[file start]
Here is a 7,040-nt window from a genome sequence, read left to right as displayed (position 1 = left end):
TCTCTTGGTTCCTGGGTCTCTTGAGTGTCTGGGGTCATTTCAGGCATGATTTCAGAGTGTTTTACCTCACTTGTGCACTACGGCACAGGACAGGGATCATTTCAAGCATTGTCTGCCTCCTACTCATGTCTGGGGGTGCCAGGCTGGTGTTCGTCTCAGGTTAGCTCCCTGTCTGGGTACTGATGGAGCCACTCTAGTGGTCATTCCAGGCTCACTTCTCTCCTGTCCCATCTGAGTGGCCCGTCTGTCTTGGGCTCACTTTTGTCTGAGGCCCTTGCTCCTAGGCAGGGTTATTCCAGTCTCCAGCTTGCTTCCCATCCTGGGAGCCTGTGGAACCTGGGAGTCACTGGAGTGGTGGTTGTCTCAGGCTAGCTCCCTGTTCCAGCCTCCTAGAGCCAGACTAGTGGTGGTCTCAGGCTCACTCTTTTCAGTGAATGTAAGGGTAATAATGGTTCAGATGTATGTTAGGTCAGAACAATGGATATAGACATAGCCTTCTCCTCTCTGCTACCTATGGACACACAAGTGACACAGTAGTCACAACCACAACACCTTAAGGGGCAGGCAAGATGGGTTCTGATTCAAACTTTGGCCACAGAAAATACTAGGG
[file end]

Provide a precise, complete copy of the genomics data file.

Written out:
Here is a 7,040-nt window from a genome sequence, read left to right as displayed (position 1 = left end):
TCTCTTGGTTCCTGGGTCTCTTGAGTGTCTGGGGTCATTTCAGGCATGATTTCAGAGTGTTTTACCTCACTTGTGCACTACGGCACAGGACAGGGATCATTTCAAGCATTGTCTGCCTCCTACTCATGTCTGGGGGTGCCAGGCTGGTGTTCGTCTCAGGTTAGCTCCCTGTCTGGGTACTGATGGAGCCACTCTAGTGGTCATTCCAGGCTCACTTCTCTCCTGTCCCATCTGAGTGGCCCGTCTGTCTTGGGCTCACTTTTGTCTGAGGCCCTTGCTCCTAGGCAGGGTTATTCCAGTCTCCAGCTTGCTTCCCATCCTGGGAGCCTGTGGAACCTGGGAGTCACTGGAGTGGTGGTTGTCTCAGGCTAGCTCCCTGTTCCAGCCTCCTAGAGCCAGACTAGTGGTGGTCTCAGGCTCACTCTTTTCAGTGAATGTAAGGGTAATAATGGTTCAGATGTATGTTAGGTCAGAACAATGGATATAGACATAGCCTTCTCCTCTCTGCTACCTATGGACACACAAGTGACACAGTAGTCACAACCACAACACCTTAAGGGGCAGGCAAGATGGGTTCTGATTCAAACTTTGGCCACAGAAAATACTAGGG